My father’s house is a fortress of live coals that burn what is left of me. So on most evenings, I forget my body on the low veranda in front of the house and live alone.
I’ve been sitting on this veranda every evening for two years, disappearing into my silence whenever the world becomes too alive. I’d sit and wait for the sun’s glow to bathe me with orange streaks and make me beautiful again.
I lost my beauty along with my womb in the hospital two years before. I was in love with Terdoo so much that I forgot that the shape of our heartbeat was different and that forever was impossible because he would probably die before I did.
I was so in love that I lost count of the number of times that he told me to unclasp my legs. I only started counting when he told me to unclasp them on a hospital bed in front of an unconcerned doctor learned in monotony. He stroked my hair then, his misty eyes telling me things that his lips could not. He said that his manhood was not strong enough to water the seed that he had planted in me. I opened my legs that day and he walked out of my life, leaving me with a void in my womb and the ashes of love to fill in it. After he left, I uncarved his face from my heart’s canvass and have been learning how not to remember it.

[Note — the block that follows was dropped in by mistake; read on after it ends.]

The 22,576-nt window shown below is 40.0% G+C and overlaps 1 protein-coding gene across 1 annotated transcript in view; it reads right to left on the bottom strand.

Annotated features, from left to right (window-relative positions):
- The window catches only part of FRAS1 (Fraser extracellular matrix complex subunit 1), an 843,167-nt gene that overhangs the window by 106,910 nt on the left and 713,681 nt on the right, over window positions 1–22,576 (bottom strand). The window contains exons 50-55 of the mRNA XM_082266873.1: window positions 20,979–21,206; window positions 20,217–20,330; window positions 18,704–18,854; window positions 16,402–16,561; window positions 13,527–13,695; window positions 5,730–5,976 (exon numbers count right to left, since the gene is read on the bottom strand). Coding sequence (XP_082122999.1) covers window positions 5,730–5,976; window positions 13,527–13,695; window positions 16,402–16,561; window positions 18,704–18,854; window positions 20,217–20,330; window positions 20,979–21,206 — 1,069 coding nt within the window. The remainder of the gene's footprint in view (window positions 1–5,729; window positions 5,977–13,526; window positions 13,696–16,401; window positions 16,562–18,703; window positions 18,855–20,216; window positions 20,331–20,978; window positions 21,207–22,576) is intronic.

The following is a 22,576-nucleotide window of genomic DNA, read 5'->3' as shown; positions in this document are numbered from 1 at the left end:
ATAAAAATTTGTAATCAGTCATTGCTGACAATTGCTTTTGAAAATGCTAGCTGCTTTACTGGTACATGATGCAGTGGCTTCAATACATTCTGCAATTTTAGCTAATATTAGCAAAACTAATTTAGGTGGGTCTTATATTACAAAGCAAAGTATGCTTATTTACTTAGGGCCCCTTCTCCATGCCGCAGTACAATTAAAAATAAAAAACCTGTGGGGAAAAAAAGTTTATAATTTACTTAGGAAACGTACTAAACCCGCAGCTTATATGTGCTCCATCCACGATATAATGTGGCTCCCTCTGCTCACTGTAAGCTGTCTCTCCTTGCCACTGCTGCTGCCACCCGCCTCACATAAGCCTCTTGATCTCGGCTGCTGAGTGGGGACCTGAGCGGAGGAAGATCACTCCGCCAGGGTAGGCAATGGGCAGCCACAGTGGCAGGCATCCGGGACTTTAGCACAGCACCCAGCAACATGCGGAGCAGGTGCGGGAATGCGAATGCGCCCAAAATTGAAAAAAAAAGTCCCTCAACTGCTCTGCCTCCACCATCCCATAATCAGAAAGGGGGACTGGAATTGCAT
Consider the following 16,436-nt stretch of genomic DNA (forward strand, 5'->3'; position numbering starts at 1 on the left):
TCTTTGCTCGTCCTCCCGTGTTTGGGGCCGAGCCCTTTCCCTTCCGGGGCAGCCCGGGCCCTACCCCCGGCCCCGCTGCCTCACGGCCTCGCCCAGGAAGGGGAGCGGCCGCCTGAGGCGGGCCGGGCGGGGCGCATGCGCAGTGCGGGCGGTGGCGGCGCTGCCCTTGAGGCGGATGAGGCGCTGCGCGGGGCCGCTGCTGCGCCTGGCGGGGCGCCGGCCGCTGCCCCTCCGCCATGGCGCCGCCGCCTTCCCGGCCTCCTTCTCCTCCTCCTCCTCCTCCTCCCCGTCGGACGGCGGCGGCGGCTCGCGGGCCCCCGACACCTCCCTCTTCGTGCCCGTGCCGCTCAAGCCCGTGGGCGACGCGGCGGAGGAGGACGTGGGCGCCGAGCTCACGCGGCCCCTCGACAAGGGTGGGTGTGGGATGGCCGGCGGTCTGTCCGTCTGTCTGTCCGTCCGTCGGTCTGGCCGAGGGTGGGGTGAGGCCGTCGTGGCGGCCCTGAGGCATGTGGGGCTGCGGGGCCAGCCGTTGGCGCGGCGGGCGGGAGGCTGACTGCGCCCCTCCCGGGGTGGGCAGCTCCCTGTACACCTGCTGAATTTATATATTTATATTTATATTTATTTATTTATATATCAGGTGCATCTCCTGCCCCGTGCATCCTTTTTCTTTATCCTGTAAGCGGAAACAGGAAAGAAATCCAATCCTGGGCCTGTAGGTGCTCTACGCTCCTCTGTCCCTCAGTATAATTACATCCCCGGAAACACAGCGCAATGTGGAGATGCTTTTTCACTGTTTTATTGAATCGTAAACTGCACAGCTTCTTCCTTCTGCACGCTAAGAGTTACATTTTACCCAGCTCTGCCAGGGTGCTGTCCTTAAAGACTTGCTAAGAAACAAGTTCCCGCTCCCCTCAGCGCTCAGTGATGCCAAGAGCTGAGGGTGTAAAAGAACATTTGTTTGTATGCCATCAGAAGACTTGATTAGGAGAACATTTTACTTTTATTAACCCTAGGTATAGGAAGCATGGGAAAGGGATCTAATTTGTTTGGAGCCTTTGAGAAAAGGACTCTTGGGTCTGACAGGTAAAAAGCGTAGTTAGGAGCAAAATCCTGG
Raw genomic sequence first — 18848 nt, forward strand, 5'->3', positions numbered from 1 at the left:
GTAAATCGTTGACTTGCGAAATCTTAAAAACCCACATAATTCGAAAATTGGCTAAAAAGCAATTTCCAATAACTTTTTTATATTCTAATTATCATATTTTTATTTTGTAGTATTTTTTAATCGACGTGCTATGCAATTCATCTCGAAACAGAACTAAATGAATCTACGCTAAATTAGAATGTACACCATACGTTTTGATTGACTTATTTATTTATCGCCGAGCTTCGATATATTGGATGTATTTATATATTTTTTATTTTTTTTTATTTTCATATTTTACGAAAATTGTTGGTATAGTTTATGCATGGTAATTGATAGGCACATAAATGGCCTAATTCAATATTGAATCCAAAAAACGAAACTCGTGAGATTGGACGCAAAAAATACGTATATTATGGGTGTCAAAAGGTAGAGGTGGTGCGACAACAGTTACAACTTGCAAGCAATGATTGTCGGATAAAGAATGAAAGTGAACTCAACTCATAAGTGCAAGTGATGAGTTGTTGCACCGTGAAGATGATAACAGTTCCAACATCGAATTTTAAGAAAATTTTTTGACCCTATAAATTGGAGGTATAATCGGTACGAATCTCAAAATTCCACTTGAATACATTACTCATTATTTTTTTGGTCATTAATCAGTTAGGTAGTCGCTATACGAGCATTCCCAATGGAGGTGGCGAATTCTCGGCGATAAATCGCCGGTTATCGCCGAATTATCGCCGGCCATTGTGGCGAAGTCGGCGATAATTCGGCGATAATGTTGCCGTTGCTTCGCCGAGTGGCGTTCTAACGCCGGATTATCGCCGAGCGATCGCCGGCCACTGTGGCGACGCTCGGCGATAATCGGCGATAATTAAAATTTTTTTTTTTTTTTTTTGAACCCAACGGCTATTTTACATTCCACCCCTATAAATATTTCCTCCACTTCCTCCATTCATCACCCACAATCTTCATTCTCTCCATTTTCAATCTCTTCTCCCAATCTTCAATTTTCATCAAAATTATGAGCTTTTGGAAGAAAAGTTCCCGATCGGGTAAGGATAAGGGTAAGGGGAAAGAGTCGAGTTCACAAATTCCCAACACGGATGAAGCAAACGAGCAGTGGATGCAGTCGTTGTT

All I now know is that I want to disappear into the ugliness of my neighbourhood, and that, my father’s eyes are pools of hatred that drown me daily.
Torkwase Igbana: I’m a 22 year old lover of good books and chocolates. I’m enthralled by words which I believe are the most important pathway to finding order in the chaos of the world.